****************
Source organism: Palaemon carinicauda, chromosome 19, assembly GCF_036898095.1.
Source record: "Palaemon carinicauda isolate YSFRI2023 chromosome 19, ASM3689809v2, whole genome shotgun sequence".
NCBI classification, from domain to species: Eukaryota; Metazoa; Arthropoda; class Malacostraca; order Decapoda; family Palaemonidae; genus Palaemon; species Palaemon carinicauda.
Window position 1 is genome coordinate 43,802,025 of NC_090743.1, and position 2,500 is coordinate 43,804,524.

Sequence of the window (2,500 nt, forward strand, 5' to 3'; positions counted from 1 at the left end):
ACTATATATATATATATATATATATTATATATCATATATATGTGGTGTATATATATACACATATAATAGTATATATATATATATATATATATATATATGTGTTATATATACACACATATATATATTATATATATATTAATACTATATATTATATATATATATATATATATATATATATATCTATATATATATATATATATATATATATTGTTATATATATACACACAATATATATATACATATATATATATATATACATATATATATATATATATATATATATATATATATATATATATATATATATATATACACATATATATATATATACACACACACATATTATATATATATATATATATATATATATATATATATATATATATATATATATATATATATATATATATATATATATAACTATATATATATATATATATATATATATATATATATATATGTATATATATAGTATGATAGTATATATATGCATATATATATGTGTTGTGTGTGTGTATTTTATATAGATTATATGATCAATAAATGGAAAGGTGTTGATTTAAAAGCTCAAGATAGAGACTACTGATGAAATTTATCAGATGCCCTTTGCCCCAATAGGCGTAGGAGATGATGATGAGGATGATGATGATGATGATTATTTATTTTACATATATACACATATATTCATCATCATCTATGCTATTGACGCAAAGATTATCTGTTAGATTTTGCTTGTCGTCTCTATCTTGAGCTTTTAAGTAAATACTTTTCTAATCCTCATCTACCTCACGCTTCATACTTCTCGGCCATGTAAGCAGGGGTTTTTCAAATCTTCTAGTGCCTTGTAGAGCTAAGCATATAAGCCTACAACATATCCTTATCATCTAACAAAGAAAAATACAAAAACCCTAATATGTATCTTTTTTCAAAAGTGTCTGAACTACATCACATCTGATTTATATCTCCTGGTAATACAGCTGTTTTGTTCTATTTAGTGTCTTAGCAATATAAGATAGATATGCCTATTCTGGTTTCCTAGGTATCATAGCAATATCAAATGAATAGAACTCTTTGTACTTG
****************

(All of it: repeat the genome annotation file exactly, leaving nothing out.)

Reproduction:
Source organism: Palaemon carinicauda, chromosome 19, assembly GCF_036898095.1.
Source record: "Palaemon carinicauda isolate YSFRI2023 chromosome 19, ASM3689809v2, whole genome shotgun sequence".
NCBI classification, from domain to species: Eukaryota; Metazoa; Arthropoda; class Malacostraca; order Decapoda; family Palaemonidae; genus Palaemon; species Palaemon carinicauda.
Window position 1 is genome coordinate 43,802,025 of NC_090743.1, and position 2,500 is coordinate 43,804,524.

Sequence of the window (2,500 nt, forward strand, 5' to 3'; positions counted from 1 at the left end):
ACTATATATATATATATATATATATTATATATCATATATATGTGGTGTATATATATACACATATAATAGTATATATATATATATATATATATATATATGTGTTATATATACACACATATATATATTATATATATATTAATACTATATATTATATATATATATATATATATATATATATATCTATATATATATATATATATATATATATTGTTATATATATACACACAATATATATATACATATATATATATATATACATATATATATATATATATATATATATATATATATATATATATATATATATATATACACATATATATATATATACACACACACATATTATATATATATATATATATATATATATATATATATATATATATATATATATATATATATATATATATATATATATAACTATATATATATATATATATATATATATATATATATATATGTATATATATAGTATGATAGTATATATATGCATATATATATGTGTTGTGTGTGTGTATTTTATATAGATTATATGATCAATAAATGGAAAGGTGTTGATTTAAAAGCTCAAGATAGAGACTACTGATGAAATTTATCAGATGCCCTTTGCCCCAATAGGCGTAGGAGATGATGATGAGGATGATGATGATGATGATTATTTATTTTACATATATACACATATATTCATCATCATCTATGCTATTGACGCAAAGATTATCTGTTAGATTTTGCTTGTCGTCTCTATCTTGAGCTTTTAAGTAAATACTTTTCTAATCCTCATCTACCTCACGCTTCATACTTCTCGGCCATGTAAGCAGGGGTTTTTCAAATCTTCTAGTGCCTTGTAGAGCTAAGCATATAAGCCTACAACATATCCTTATCATCTAACAAAGAAAAATACAAAAACCCTAATATGTATCTTTTTTCAAAAGTGTCTGAACTACATCACATCTGATTTATATCTCCTGGTAATACAGCTGTTTTGTTCTATTTAGTGTCTTAGCAATATAAGATAGATATGCCTATTCTGGTTTCCTAGGTATCATAGCAATATCAAATGAATAGAACTCTTTGTACTTG